(CareerBuilder.com) -- Feeling unmotivated? Uninspired? Disengaged? You're not alone.
"There's a lot of valid reason we're feeling burned out," says Holly Green, workplace management expert and best-selling author of the book "More Than a Minute: How to Be an Effective Leader and Manager in Today's Changing World."
"It's because we are," she says.
I recently spoke with Green about the amount of stress managers are under today to re-engage their employees in an increasingly stressful work environment. If employees think they're the only ones who need a break these days, Green says, they should think again.
"Managers are feeling the same way. And when you're burned out, it's that much harder to think about engaging someone else."
So rather than add one more thing to the already-overstretched manager's to do list, perhaps it would be easier to simply know what not to do.
Green was kind enough to offer the following advice on how not to manage your employees.
Top 10 things managers should not do to engage employees:
• Don't practice the halo effect. This is when a manager assumes that, because someone has one good quality, the person is great at everything. This prevents managers from seeing the opportunities for improvement. Similarly, managers should also avoid the opposite of the halo effect -- the devil effect.
• Don't humiliate or demean employees (especially not in front of others).
• Don't withhold feedback because you assume your employees already know where they need to improve or will "figure it out" on their own.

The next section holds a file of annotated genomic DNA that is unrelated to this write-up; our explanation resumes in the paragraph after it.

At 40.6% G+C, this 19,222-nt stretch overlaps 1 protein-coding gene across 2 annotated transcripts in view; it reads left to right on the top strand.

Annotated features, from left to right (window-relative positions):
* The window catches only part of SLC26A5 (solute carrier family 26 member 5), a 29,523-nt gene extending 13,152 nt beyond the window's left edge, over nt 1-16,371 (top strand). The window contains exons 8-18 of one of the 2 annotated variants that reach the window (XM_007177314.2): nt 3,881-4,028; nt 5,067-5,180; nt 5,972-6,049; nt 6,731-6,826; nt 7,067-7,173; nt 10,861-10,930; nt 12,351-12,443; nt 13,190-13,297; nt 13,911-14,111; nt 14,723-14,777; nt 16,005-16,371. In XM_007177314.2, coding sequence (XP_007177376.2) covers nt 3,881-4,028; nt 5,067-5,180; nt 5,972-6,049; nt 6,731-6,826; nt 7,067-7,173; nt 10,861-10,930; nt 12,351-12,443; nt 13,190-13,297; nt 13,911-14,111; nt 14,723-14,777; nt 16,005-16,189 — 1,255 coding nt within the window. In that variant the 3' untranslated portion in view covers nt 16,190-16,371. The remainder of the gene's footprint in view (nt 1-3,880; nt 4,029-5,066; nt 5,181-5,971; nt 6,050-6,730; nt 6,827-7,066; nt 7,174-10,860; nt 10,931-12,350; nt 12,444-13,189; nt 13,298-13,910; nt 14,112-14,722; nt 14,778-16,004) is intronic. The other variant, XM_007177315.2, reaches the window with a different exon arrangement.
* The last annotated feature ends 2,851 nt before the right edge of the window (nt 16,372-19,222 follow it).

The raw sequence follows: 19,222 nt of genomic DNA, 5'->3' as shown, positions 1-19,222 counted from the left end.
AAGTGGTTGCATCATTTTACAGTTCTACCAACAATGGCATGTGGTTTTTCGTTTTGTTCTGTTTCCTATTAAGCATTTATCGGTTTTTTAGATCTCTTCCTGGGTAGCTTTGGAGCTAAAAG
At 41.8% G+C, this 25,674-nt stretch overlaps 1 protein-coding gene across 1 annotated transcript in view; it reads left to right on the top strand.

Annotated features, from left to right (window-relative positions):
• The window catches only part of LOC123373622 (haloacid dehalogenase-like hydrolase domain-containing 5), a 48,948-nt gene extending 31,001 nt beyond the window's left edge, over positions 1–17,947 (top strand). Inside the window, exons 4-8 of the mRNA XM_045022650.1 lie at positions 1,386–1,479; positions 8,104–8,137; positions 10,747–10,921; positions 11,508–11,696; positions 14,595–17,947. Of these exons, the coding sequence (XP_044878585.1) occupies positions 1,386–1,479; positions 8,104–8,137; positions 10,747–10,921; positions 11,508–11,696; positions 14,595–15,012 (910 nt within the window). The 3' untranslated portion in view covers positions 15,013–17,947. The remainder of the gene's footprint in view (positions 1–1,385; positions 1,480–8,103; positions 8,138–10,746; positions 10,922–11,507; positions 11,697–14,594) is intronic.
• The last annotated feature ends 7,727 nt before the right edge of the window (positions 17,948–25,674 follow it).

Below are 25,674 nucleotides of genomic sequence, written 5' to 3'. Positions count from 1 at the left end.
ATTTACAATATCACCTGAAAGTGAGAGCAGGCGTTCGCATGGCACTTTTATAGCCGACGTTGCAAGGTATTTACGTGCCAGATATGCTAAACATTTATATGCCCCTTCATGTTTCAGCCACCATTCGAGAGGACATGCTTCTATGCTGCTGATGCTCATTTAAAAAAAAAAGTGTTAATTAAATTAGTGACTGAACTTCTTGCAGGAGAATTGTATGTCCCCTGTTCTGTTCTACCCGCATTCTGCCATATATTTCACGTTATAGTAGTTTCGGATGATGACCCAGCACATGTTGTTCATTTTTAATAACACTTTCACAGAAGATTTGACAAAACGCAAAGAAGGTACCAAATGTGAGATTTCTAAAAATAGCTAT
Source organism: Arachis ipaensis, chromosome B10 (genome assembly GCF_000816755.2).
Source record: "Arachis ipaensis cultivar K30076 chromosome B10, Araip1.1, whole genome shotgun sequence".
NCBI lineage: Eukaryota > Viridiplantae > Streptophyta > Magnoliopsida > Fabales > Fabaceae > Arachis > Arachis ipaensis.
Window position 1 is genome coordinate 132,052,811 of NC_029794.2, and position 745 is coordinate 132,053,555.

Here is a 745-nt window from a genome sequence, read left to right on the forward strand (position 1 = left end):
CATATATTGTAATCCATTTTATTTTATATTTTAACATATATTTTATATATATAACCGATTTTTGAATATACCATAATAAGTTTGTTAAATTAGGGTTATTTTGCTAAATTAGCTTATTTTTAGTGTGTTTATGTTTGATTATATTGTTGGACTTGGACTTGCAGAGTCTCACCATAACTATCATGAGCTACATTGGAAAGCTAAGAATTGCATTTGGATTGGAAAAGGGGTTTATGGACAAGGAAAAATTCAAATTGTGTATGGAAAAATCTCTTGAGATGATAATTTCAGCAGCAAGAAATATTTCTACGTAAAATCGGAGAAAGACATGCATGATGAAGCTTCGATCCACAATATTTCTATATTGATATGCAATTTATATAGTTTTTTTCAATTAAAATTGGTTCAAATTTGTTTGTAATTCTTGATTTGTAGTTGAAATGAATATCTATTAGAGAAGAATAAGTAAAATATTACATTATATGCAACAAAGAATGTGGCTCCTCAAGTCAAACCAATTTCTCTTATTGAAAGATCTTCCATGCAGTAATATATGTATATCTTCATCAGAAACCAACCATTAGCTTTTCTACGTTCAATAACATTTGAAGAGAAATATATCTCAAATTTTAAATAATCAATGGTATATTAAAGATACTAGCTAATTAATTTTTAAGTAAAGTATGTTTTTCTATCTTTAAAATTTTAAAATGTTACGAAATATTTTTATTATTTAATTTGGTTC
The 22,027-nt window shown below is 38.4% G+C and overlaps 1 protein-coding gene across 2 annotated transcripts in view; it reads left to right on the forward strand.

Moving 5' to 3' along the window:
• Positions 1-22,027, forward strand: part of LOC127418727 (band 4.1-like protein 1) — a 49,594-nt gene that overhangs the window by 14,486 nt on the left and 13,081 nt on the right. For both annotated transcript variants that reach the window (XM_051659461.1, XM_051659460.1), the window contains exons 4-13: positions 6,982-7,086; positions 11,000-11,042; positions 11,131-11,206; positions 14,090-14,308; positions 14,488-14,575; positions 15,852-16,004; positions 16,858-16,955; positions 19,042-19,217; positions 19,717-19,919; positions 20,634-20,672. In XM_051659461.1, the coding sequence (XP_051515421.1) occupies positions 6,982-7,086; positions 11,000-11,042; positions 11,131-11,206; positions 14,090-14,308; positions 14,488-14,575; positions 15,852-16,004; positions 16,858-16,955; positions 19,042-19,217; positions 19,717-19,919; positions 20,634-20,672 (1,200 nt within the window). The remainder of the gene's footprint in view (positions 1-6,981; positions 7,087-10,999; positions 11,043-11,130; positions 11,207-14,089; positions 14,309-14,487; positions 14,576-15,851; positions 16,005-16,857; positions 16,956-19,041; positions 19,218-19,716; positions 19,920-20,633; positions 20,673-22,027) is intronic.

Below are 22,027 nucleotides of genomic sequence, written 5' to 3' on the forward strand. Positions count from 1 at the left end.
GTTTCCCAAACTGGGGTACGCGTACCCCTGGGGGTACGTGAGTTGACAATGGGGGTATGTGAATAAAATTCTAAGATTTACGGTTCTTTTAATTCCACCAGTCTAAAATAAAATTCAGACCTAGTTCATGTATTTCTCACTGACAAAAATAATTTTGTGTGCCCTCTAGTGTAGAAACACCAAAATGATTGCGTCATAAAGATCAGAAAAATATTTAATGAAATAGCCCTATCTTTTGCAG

"If you're going to be a good manager, it is essential that you get good at giving feedback," Green says. That means both constructive and negative feedback.
• Don't underestimate the power of ongoing one-on-one conversations to build trusting, more productive relationships with your employees.
• Don't assume your team knows what winning looks like. "A manager's most important role is to clarify what winning or excellence looks like, and then help people achieve it for themselves and the organization -- you can't over communicate in this regard."
• Don't assume people understand your reasoning behind decisions. By the same token, don't blame any decisions on "upper management," "the HR department" or anyone else. Employees see right through that.
• Don't forget that praise is about them, not you. When recognizing employees, pause and consider what the individuals would want to receive and how they would want to receive it. "For some people, presenting to the senior executive team could be a big perk and considered a reward for a job well done; for others, this could be the worst possible and most stressful of all scenarios," Green says. Likewise, don't give lavish public praise to someone who is very private, a Starbucks card to someone who doesn't drink coffee or tea, or buy a cake for someone with dietary restrictions.
• Don't speak negatively about other team members, their peers or senior management and leaders.
• Don't give 'sandwich' feedback. While many managers were taught to give sandwich feedback (saying something good, sneaking in something negative and then quickly saying something good again), this method only "leaves the receiver wondering what the heck was the point," Green says.
• Don't ever stop recruiting. "Folks need to be re-recruited and re-energized -- especially after the past few years."
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